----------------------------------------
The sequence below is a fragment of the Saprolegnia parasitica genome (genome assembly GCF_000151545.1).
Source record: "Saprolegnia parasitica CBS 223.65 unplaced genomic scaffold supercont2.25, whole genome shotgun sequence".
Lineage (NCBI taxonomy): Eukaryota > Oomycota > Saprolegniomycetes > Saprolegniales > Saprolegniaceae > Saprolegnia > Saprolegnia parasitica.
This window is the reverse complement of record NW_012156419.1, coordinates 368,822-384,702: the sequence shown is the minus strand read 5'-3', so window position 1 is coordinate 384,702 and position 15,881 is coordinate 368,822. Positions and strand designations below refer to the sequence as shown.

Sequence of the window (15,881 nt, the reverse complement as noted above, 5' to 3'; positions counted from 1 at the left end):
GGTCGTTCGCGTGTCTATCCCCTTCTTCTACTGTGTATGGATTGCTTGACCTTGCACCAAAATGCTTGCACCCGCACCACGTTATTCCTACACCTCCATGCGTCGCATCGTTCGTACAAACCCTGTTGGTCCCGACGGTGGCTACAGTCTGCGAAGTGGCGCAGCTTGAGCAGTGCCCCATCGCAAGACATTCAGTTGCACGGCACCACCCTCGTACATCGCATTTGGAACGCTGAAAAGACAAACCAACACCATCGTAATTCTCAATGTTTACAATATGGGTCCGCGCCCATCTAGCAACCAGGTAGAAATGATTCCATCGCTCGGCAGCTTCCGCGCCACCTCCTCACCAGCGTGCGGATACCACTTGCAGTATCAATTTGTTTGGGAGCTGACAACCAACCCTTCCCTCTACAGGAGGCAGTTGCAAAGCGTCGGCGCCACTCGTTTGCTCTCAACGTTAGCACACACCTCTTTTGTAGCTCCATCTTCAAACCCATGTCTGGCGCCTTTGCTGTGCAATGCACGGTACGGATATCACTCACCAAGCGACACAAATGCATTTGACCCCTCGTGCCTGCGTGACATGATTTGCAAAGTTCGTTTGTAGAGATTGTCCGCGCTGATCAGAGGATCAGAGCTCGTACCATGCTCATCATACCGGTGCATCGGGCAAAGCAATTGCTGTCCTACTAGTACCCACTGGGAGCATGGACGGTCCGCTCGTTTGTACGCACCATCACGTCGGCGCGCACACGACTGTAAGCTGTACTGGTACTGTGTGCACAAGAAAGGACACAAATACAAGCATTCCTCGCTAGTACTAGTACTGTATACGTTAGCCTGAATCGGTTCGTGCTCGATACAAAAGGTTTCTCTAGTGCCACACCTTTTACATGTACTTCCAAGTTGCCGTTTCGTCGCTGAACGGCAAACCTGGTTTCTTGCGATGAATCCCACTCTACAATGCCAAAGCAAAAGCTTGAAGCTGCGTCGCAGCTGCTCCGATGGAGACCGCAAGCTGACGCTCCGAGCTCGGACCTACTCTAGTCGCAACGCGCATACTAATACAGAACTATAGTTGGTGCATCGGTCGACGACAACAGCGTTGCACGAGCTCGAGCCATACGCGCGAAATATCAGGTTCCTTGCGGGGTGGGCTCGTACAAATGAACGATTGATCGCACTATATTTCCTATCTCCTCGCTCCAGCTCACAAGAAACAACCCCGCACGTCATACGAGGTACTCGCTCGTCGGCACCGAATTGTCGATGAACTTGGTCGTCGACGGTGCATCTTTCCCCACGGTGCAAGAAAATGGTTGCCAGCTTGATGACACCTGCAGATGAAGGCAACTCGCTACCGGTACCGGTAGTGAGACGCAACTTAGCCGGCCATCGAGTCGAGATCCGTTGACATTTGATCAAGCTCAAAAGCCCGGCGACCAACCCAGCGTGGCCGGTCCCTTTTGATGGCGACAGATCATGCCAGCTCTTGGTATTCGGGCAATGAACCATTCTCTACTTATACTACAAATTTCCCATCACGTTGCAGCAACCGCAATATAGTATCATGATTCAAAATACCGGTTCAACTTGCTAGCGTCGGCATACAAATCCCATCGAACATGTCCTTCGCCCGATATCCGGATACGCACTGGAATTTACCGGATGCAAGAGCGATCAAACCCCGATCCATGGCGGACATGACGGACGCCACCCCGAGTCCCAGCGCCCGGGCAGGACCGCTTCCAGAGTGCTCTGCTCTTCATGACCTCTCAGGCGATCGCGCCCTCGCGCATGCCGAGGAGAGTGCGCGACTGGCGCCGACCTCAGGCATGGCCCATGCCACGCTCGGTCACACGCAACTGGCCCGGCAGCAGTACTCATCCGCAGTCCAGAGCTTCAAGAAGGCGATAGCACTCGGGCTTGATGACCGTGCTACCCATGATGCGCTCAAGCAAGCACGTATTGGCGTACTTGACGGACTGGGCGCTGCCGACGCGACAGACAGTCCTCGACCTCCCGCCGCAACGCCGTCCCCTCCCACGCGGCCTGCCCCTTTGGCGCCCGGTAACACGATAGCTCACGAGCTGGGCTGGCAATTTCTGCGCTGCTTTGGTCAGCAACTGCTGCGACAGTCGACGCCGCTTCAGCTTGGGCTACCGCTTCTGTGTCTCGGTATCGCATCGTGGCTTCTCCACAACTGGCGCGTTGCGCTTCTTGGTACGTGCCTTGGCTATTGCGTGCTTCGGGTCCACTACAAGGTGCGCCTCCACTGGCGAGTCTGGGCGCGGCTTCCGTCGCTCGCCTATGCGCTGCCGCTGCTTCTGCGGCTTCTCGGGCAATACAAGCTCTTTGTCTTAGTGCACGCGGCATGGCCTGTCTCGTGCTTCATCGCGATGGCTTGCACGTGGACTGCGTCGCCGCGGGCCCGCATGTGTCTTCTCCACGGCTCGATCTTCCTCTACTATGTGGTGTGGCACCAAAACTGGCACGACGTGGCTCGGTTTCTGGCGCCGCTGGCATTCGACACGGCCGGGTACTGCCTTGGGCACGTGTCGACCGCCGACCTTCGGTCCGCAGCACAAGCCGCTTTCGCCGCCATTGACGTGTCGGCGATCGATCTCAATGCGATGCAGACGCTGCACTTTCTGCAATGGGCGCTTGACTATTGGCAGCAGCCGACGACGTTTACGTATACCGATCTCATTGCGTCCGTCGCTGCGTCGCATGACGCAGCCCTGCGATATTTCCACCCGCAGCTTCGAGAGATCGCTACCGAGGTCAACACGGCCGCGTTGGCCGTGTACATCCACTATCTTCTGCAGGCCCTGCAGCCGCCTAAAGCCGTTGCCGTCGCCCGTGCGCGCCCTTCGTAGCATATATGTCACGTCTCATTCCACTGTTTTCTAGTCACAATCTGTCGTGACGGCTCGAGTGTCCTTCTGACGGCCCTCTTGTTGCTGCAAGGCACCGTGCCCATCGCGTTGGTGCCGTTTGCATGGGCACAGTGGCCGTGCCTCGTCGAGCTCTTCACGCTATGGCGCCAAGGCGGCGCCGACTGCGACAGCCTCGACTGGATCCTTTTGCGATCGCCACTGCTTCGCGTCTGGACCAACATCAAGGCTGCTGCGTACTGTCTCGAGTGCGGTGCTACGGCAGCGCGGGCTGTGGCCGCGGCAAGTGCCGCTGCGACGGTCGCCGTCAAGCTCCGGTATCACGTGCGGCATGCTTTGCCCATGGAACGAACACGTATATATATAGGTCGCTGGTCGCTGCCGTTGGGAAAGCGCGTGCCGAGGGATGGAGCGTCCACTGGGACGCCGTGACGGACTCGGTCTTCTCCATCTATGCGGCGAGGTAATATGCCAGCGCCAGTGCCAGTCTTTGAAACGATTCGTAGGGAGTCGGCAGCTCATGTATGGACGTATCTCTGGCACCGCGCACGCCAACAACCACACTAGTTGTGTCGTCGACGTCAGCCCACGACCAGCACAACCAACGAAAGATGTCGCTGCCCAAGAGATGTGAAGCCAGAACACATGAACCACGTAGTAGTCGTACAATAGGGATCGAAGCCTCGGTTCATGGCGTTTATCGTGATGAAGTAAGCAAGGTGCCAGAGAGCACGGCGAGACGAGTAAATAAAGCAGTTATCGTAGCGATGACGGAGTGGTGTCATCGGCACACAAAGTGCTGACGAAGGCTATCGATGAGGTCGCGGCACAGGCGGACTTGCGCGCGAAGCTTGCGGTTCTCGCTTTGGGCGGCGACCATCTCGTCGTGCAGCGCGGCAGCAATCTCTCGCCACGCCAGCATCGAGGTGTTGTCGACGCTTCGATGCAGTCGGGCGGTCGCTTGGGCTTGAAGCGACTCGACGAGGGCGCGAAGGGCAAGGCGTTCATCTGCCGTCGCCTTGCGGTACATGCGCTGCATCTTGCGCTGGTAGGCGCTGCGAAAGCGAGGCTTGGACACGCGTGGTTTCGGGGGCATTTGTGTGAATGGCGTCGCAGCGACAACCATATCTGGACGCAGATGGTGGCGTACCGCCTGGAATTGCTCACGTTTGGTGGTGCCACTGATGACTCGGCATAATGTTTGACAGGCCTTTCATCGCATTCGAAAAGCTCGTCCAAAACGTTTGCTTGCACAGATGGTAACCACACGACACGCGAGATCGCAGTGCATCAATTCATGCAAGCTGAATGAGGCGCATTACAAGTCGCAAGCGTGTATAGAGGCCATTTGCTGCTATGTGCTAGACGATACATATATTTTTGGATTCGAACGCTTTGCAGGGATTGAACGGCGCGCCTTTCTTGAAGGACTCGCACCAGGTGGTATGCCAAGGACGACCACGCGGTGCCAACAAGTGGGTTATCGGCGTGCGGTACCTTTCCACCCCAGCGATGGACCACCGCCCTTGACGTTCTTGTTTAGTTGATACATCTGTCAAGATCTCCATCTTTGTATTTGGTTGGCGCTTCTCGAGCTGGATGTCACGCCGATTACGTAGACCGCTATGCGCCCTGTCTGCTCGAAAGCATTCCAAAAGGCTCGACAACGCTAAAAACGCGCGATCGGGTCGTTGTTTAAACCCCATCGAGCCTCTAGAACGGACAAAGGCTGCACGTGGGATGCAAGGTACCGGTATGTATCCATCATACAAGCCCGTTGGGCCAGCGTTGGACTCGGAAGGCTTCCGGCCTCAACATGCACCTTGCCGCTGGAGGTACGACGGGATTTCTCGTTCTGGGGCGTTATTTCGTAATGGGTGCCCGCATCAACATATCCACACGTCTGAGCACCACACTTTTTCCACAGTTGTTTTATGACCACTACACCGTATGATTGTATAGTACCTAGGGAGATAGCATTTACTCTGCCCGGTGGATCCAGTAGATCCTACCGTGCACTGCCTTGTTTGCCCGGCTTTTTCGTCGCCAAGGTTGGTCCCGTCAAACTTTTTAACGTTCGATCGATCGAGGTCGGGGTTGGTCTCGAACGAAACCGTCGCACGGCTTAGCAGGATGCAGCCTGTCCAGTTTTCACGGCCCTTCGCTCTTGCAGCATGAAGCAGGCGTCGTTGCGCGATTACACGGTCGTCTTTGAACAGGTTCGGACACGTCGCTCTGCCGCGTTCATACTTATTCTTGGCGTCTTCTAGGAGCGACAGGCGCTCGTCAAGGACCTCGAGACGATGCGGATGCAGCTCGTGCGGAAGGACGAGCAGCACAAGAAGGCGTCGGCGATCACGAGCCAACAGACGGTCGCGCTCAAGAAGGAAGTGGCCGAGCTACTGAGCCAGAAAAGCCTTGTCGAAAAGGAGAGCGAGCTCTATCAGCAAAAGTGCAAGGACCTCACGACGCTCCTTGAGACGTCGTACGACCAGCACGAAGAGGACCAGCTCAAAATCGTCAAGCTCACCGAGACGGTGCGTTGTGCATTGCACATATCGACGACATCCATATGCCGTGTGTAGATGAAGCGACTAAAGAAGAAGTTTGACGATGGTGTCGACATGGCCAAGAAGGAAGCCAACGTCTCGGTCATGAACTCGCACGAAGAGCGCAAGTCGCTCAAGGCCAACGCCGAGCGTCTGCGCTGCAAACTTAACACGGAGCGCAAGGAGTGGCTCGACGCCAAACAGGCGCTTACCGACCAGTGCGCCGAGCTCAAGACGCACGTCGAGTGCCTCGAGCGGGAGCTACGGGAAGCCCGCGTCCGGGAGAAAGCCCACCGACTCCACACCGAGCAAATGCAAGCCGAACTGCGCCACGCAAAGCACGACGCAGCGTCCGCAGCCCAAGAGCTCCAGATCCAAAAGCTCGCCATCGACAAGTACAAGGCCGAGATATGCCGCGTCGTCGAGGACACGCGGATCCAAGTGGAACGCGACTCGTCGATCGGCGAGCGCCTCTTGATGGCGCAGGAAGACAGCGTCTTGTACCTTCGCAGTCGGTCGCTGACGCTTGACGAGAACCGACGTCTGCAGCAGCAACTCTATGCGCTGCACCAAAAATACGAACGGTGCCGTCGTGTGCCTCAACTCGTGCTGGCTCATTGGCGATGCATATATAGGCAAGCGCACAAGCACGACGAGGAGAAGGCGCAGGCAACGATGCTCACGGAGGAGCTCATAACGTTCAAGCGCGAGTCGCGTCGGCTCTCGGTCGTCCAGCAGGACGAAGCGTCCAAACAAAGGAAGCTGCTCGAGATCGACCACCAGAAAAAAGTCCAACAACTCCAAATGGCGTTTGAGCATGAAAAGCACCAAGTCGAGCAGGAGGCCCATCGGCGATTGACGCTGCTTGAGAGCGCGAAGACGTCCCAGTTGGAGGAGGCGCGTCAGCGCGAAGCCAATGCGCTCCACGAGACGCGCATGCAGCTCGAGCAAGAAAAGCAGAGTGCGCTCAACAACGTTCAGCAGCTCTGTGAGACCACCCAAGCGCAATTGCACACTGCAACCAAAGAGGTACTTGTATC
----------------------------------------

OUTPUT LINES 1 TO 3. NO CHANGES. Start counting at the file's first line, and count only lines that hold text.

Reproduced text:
The sequence below is a fragment of the Saprolegnia parasitica genome (genome assembly GCF_000151545.1).
Source record: "Saprolegnia parasitica CBS 223.65 unplaced genomic scaffold supercont2.25, whole genome shotgun sequence".
Lineage (NCBI taxonomy): Eukaryota > Oomycota > Saprolegniomycetes > Saprolegniales > Saprolegniaceae > Saprolegnia > Saprolegnia parasitica.